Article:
I was determined to set the mood and engage in some erotic self-focus by way of masturbation, and I wanted to do so with a little more variety than my wand vibrator provides. My commitment to almost daily masturbation was affirmed even further with the arrival of what would become my new favorite sex toy, the viral Lovers’ Thump & Thrust Dual Vibrator.

Keep reading...Show less
The daily empowerment fix you need.
Make things inbox official.

If there is one artist who has had a very successful and eventful year so far it’s Mary J. Blige. The “Queen of Hip-Hop Soul” shut down the 2022 Super Bowl Half-time show along with Dr. Dre, Snoop Dogg, 50 Cent, and Eminem, she also performed at NBA All-Star weekend and now she is being honored as one of Time's most influential people of 2022.

Keep reading...Show less

These days it seems that we’re all trying to heal from childhood wounds, and though I’m a big advocate for cutting people off – family included – I’ve come to learn how challenging that actually is. But also, it’s not always necessary if you have a parent who is open and committed to doing the healing work along with you, a mother, for example, who is receptive to her truth. But this also means you are receptive to the reality that parents are humans who often take cake crumbs from their parents and so on. It’s not to say that you have to accept piss-poor treatment because they’re human, but if any of us are going to embark upon a healing journey, we must acknowledge even the difficult truths.

Keep reading...Show less

Queen Latifah is saying no to unhealthy and dangerous lifestyles especially when it comes to her career. Since the beginning, the rapper/actress has always been a body-positive role model thanks to the range of characters she has played over the years that shows that size doesn’t matter. In an interview with PEOPLE, The Equalizer star opened up about taking on roles that don't compromise her health.

Keep reading...Show less

When I was ten, my Sunday school teacher put on a brief performance in class that included some of the boys standing in front of the classroom while she stood in front of them holding a heart shaped box of chocolate. One by one, she tells each boy to come and bite a piece of candy and then place the remainder back into the box. After the last boy, she gave the box of now mangled chocolate over to the other Sunday school teacher — who happened to be her real husband — who made a comically puzzled face. She told us that the lesson to be gleaned from this was that if you give your heart away to too many people, once you find “the one,” that your heart would be too damaged. The lesson wasn’t explicitly about sex but the implication was clearly present.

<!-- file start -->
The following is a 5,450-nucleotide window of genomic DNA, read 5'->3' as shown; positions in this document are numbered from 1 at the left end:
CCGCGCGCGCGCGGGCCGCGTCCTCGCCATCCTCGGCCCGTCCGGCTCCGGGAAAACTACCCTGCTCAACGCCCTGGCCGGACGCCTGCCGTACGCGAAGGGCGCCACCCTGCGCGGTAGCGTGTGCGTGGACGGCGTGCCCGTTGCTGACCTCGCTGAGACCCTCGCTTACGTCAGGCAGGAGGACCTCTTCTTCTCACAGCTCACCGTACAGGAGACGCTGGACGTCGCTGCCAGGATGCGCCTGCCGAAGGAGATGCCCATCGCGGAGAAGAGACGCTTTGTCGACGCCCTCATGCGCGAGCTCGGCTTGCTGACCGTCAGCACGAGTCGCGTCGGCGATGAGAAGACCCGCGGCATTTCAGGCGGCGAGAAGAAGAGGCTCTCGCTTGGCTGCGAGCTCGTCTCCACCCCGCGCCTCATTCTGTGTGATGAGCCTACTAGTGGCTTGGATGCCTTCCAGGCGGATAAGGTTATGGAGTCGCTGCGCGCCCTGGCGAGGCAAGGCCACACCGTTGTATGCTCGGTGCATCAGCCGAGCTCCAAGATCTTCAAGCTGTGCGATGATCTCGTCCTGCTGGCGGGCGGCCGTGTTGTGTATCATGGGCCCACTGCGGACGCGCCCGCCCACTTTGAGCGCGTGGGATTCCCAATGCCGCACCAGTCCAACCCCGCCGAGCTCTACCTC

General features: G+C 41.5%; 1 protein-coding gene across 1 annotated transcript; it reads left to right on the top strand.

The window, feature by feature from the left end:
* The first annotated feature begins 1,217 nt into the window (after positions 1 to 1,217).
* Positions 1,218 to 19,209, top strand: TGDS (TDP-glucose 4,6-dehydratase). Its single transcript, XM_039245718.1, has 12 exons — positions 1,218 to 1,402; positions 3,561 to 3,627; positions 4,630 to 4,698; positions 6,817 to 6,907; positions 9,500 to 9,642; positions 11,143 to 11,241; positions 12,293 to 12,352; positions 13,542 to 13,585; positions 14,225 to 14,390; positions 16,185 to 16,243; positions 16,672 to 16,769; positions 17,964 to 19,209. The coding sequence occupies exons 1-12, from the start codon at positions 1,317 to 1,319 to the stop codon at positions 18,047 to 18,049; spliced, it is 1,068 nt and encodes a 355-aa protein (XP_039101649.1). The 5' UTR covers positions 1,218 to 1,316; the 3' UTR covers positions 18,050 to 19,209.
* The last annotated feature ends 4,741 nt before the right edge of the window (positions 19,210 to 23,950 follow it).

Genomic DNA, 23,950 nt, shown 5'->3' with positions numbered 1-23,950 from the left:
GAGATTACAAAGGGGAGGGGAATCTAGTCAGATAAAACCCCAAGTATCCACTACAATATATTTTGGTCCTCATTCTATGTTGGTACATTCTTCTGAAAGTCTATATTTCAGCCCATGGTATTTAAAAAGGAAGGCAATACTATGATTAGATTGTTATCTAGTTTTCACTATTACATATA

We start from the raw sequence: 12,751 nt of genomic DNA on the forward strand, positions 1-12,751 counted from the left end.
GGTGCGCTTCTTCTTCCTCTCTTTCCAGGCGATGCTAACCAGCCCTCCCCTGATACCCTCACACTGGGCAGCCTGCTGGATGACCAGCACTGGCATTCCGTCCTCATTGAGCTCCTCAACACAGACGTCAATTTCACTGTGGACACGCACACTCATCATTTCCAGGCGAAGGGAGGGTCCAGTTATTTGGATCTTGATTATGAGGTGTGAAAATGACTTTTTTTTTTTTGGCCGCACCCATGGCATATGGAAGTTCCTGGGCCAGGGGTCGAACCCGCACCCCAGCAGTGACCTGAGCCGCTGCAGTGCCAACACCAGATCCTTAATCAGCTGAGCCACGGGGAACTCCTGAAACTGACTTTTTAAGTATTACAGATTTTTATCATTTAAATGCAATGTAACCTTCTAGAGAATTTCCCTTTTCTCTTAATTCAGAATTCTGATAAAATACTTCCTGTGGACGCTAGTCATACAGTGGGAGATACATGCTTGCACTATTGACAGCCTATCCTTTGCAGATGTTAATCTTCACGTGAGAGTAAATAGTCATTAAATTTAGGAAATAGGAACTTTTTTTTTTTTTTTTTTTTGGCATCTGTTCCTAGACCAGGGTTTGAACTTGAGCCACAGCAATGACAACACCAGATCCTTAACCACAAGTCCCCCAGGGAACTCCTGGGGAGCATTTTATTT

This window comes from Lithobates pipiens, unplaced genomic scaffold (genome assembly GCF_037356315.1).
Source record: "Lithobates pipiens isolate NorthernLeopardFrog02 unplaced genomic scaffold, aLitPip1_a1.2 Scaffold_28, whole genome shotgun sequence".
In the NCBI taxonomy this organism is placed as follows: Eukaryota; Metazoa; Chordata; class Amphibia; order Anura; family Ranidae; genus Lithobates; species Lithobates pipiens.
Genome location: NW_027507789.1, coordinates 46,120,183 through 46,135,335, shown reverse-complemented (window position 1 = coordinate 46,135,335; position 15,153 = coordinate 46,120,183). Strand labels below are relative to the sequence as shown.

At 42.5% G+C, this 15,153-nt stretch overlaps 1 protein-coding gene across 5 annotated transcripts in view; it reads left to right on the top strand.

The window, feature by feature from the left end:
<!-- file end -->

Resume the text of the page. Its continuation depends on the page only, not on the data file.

That memory came back to me after a flier went viral last week, advertising an abstinence event titled The Close Your Legs Tour with the specific target demo of teen girls came across my Twitter timeline. The event was met with derision online. Writer, artist, and professor Ashon Crawley said: “We have to refuse shame. it is not yours to hold. legs open or not.” Writer and theologian Candice Marie Benbow said on her Twitter: “Any event where 12-17-year-old girls are being told to ‘keep their legs closed’ is a space where purity culture is being reinforced.”

“Purity culture,” as Benbow referenced, is a culture that teaches primarily girls and women that their value is to be found in their ability to stay chaste and “pure”–as in, non-sexual–for both God and their future husbands.

I grew up in an explicitly evangelical house and church, where I was taught virginity was the best gift a girl can hold on to until she got married. I fortunately never wore a purity ring or had a ceremony where I promised my father I wouldn’t have pre-marital sex. I certainly never even thought of having my hymen examined and the certificate handed over to my father on my wedding day as “proof” that I kept my promise. But the culture was always present. A few years after that chocolate-flavored indoctrination, I was introduced to the fabled car anecdote. “Boys don’t like girls who have been test-driven,” as it goes.

And I believed it for a long time. That to be loved and to be desired by men, it was only right for me to deny myself my own basic human desires, in the hopes of one day meeting a man that would fill all of my fantasies — romantically and sexually. Even if it meant denying my queerness, or even if it meant ignoring how being the only Black and fat girl in a predominantly white Christian space often had me watch all the white girls have their first boyfriends while I didn’t. Something they don’t tell you about purity culture – and that it took me years to learn and unlearn myself – is that there are bodies that are deemed inherently sinful and vulgar. That purity is about the desire to see girls and women shrink themselves, make themselves meek for men.

Purity culture isn’t unlike rape culture which tells young girls in so many ways that their worth can only be found through their bodies. Whether it be through promiscuity or chastity, young girls are instructed on what to do with their bodies before they’ve had time to figure themselves out, separate from a patriarchal lens. That their needs are secondary to that of the men and boys in their lives.

It took me a while —after leaving the church and unlearning the toxic ideals around purity culture rooted in anti-Blackness, fatphobia, heteropatriarchy, and queerphobia — to embrace my body, my sexuality, and my queerness as something that was not only not sinful or dirty, but actually in line with the vision God has over my life. Our bodies don't stop being our temples depending on who we do or who we don’t let in, and our worth isn’t dependent on the width of our legs at any given point.

Let’s make things inbox official! Sign up for the xoNecole newsletter for daily love, wellness, career, and exclusive content delivered straight to your inbox.

Featured image by Getty Images

Exclusive Interviews
Latest Posts